Buckle up because The Goldfinch is quite the Tour de France. Many times, it is unclear where the story is heading, but curiosity holds the viewers attention. Beginning in our protagonist, Theo’s, dream, we are surrounded by ruble, dust, and many questions. The film bounces between different stages of Theo’s life – beginning in New York, a stint in Las Vegas, and adulthood.
The cast, particularly twelve year-old Oakes Fegley, is incredibly impressive. Nicole Kidman tends to overshadow in the scenes she is in, but the rest of the well-known cast performs well in their supporting roles. There are many well thought out characters in the film and each relationship Theo builds serves a purpose. The film is more of a slow burn than a gut punch which felt necessary given the nearly two and a half hour runtime.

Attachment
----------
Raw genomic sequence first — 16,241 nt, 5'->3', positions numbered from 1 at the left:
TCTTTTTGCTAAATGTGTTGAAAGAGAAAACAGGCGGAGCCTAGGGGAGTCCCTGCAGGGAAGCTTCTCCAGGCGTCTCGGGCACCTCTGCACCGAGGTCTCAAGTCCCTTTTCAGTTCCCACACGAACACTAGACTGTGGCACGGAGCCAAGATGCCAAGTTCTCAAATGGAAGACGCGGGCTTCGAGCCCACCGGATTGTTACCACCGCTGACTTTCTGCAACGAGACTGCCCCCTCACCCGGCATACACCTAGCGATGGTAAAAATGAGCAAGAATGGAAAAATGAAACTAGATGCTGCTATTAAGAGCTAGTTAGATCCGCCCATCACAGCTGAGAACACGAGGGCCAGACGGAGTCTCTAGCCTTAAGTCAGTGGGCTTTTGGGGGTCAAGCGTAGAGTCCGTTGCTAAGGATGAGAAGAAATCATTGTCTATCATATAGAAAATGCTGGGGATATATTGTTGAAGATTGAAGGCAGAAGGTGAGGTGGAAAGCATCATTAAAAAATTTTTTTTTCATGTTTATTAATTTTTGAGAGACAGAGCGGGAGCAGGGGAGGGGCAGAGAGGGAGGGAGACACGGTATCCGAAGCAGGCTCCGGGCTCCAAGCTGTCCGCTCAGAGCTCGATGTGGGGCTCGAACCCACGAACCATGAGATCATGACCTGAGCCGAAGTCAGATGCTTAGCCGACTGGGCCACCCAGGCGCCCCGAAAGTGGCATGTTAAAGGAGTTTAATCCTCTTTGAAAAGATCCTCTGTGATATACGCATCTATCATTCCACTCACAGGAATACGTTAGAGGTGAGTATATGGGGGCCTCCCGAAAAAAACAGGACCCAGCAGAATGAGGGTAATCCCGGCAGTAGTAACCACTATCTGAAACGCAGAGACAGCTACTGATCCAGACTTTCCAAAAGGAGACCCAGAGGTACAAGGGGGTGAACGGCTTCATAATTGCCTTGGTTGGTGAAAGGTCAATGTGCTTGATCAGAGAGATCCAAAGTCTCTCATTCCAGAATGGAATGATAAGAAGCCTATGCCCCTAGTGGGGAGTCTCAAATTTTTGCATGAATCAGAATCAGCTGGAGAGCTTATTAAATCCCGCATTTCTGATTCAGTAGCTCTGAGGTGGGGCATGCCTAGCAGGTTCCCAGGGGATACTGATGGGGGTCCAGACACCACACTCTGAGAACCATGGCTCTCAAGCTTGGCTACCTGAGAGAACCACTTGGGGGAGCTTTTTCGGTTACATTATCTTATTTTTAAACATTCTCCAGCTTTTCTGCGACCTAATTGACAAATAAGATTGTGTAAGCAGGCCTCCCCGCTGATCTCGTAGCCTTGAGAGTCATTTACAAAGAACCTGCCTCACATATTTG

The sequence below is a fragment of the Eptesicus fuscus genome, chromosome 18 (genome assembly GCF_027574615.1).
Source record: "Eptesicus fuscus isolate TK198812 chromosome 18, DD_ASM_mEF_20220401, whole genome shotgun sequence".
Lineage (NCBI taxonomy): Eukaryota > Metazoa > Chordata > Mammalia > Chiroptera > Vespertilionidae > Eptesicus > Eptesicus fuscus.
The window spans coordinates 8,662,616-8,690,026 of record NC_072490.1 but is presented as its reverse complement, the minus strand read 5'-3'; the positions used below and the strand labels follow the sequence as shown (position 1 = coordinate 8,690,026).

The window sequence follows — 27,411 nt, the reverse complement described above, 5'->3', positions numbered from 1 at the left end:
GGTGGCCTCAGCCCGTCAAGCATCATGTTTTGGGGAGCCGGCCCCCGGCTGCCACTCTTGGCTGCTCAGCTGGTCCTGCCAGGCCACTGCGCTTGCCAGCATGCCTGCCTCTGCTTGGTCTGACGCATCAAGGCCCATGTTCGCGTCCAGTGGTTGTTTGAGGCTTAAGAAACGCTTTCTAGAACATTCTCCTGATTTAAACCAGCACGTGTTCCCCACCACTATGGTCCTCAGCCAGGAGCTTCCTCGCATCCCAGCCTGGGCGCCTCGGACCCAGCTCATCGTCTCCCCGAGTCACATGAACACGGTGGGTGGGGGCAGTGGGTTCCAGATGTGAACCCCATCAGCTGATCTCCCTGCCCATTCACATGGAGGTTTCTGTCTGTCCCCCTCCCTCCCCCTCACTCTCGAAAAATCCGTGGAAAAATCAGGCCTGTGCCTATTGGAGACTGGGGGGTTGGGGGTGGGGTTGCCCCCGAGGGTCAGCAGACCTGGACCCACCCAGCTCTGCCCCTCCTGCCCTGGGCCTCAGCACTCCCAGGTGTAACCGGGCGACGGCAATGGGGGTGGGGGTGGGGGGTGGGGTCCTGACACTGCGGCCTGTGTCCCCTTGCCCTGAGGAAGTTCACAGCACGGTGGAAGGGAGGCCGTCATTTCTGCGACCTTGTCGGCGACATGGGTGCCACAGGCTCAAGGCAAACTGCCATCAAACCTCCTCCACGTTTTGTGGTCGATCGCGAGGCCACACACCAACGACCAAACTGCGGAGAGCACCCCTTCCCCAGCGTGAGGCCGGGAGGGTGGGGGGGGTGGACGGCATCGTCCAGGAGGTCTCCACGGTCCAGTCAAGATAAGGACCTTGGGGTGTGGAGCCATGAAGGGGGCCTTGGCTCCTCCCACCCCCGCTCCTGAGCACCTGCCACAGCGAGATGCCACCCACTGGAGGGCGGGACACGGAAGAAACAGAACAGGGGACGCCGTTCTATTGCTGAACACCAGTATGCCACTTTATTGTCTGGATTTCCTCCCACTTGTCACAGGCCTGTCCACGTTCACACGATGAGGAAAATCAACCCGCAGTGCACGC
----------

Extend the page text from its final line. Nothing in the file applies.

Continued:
Based on the Pulitzer Prize book by the same title, the film spends more time focused on each of Theo’s life phases. The book spends more time delving into his addiction and ending violence. Watching the movie, the drugs and violence are touched on enough and any more would have been overkill. However, as always, the book does a better job with details and emotion.
The film is artsy enough to possibly win a Golden Globe, but not enough that you feel like you need to be medicated going in to “get” it. My guest, Mandy, shares, “Many times I thought it had to be the end but then it would catch me. It was really sweet. It had a good ending which was important, otherwise [the way it was going] it could have made me depressed.”
Movie times: click here
Run Time: 2 hours and 29 minutes
Directors: John Crowley
Actors: Oakes Fegley, Ansel Elgort, Nicole Kidman
Rating: Rated R for drug use and language
Fun Fact: Editor Kelley Dixon’s first theatrical film. By the time of production, she has been nominated for nine Emmy Awards, including one win for her work on Breaking Bad (2008)